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Efficient Topical Gene Silencing via Self-Assembling Engineered Lipoproteoplex
Anna T. Zhou, BA1, William Rifkin, BS1, Haresh More, MTech2, Nikita Srivastava, BS2, Muhammad H. Junejo, BS1, Rohini L. Kadle, BS1, Camille Kim, BS1, Nicholas D. Brownstone, BA1, Jin K. Montclare, PhD2, Pierre B. Saadeh, MD1, Piul S. Rabbani, PhD1, Daniel J. Ceradini, MD1, Rita A. Sartor, BA1.
1New York University, New York, NY, USA, 2Polytechnic Institute of New York University, New York, NY, USA.
A major limiting factor in the development of topical siRNA therapeutics is the formulation of safe and effective drug delivery systems. A recently engineered cartilage oligomeric matrix protein coiled coil (COMPcc) based supercharged coiled-coil protein (CSP) complexes siRNA via cationic residues and has a central pore capable of encapsulating drugs. Here, we investigate a self-assembling lipoproteoplex consisting of CSP packaged into cationic lipid nanoparticles (CLNs) for in vitro and in vivo gene silencing.
We optimized the CSP to siRNA ratio using electrophoretic mobility shift and PicoGreen intercalation assays. CSP cytotoxicity was evaluated in vitro using a lactate dehydrogenase cytotoxicity assay. We then prepared lipoproteoplex by incorporating varying CSP:siRNA ratios into a standardized CLN and treated 3T3 fibroblasts to assess gene expression changes. Cellular internalization of fluorescent siRNA (siGLO) packaged in lipoproteoplex was visualized with fluorescent microscopy. In vivo, we applied lipoproteoplex with siGLO or siRNA to the skin of C57BL/6 mice. We then measured biodistribution via IVIS imaging, dermal penetration using histological sections, and gene expression in treated skin and internal organs 0-5 days post-treatment.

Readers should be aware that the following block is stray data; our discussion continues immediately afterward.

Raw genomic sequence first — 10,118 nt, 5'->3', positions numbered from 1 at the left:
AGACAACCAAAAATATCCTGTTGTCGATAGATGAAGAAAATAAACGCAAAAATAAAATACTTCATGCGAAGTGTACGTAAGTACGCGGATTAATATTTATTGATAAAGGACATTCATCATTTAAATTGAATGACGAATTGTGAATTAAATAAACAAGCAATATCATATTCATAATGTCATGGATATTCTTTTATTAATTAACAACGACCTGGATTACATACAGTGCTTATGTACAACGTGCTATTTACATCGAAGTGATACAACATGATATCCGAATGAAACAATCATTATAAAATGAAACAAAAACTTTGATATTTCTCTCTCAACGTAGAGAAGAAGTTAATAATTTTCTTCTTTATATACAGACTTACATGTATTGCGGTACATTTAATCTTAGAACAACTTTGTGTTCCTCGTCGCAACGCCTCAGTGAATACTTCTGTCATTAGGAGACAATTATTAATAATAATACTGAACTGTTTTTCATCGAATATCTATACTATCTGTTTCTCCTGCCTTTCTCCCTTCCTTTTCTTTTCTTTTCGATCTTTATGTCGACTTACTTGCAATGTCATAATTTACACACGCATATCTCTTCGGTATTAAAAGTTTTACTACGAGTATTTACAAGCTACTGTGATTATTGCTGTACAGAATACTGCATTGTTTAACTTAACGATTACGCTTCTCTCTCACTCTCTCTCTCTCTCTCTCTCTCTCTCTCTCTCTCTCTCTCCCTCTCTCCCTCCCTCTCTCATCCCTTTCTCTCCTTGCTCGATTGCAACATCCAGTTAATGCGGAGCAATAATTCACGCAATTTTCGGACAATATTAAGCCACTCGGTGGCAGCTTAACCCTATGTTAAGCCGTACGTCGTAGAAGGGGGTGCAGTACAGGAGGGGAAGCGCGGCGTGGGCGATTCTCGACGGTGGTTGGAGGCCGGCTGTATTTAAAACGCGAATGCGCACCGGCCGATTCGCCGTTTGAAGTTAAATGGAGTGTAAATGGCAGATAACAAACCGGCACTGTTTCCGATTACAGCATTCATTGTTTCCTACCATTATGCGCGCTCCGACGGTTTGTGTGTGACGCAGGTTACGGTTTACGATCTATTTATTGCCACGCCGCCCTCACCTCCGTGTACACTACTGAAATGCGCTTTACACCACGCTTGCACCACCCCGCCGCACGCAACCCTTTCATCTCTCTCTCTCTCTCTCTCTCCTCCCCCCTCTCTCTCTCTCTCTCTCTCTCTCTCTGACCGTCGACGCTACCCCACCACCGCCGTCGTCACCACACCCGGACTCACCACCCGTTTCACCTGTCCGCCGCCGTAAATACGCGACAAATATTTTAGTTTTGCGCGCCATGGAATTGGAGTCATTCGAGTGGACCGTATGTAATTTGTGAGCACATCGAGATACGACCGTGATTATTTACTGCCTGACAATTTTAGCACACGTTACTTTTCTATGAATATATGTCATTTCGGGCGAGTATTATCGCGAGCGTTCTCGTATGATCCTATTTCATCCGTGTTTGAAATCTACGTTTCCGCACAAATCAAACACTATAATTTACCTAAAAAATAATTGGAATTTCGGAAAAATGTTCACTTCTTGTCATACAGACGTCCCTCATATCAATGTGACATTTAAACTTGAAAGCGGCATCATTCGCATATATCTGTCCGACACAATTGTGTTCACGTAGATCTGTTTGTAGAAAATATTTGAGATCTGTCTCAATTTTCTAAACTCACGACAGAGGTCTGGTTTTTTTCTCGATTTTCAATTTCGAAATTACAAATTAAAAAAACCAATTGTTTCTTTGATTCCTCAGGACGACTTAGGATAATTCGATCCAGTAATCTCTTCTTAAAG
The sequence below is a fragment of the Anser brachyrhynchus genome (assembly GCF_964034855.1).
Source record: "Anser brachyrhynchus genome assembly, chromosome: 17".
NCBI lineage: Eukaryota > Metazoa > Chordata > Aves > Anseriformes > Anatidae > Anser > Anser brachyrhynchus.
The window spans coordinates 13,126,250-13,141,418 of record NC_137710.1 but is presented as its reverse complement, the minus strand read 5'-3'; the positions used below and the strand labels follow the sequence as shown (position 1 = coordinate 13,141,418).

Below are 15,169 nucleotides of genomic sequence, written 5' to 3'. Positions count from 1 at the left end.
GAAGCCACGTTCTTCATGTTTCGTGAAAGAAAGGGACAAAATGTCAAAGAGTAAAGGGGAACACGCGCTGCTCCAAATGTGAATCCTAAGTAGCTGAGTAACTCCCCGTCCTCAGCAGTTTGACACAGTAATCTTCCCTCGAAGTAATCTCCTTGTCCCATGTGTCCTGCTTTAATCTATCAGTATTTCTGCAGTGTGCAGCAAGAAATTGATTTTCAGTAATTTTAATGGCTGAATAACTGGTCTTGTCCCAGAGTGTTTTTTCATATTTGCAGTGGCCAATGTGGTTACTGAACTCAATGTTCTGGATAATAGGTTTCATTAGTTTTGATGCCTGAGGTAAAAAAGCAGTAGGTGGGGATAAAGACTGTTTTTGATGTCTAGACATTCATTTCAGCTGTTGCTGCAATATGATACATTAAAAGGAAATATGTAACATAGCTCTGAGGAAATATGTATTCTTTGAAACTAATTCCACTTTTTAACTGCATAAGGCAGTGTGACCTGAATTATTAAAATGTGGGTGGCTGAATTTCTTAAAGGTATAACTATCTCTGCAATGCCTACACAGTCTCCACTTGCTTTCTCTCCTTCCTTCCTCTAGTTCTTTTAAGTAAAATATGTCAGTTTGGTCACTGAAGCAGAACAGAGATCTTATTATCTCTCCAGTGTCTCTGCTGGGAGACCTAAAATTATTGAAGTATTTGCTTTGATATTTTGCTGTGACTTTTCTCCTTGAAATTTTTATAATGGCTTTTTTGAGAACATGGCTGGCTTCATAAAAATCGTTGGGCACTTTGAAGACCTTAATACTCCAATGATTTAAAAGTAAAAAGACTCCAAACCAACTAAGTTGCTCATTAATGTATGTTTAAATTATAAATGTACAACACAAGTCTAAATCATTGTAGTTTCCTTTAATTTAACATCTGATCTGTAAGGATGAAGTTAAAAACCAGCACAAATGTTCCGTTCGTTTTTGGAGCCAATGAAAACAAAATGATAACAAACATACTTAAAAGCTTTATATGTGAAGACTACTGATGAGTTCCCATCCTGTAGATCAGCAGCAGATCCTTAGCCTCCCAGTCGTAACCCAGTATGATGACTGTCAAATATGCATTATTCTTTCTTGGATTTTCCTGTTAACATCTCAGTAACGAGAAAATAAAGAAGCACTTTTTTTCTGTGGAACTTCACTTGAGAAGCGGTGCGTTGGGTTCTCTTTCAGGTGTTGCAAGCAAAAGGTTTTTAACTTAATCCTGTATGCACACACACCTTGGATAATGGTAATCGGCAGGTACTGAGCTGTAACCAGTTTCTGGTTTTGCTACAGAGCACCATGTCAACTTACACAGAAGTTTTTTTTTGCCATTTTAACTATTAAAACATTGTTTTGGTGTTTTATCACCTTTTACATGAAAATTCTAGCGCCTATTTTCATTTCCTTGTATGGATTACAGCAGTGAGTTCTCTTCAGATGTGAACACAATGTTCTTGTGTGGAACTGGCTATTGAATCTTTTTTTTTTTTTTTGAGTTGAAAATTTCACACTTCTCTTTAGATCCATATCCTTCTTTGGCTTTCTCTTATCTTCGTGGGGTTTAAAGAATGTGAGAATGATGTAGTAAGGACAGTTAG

The CSP to siRNA ratio of 1:1 (w/w) yielded favorable siRNA complexing conditions, allowing for balanced binding and release of siRNA from CSP. Cytotoxicity assays showed 98.5 ± .6% cell viability when exposed to CSP alone. A concurrent cytotoxicity assay showed an insignificant increase in cell death (95% CI 4.5 ± 7.8%) when CSP was added to CLNs compared to CLNs alone. In vitro functional assays showed 54.5% mRNA knockdown in cells treated with lipoproteoplex containing a 1:1 CSP:siRNA ratio (CLN:1:1), which corresponds to transfection efficiency of 11/13 cells (84 ± 14%) as seen with siGLO cellular internalization imaging. In vivo imaging of mouse skin treated with CLN:1:1 containing siGLO showed evenly distributed fluorescence spanning 93% of the treated area at 3 days-post treatment. Dermal penetration showed siGLO penetration through the stratum corneum and epidermal layers into the underlying dermis as seen upon histological examination. While there was minimal mRNA knockdown at 3 days, effective gene silencing was attained by 5 days post-treatment, showing 30.5% mRNA knockdown compared to sham treated mice. There were minimal gene expression changes in the liver at 3 or 5 days post-treatment indicating minimal off-target effects.
Our results suggest that a 1:1 CSP:siRNA ratio in lipoproteoplex achieves efficient gene silencing in vitro and in vivo. The additional benefits of minimal cytotoxicity and minimal off-target effects pose the optimized lipoproteoplex formulation as a dynamic and promising novel topical gene delivery system. Finally, successful dermal penetration without the need for pretreatment facilitates translation into clinical use.
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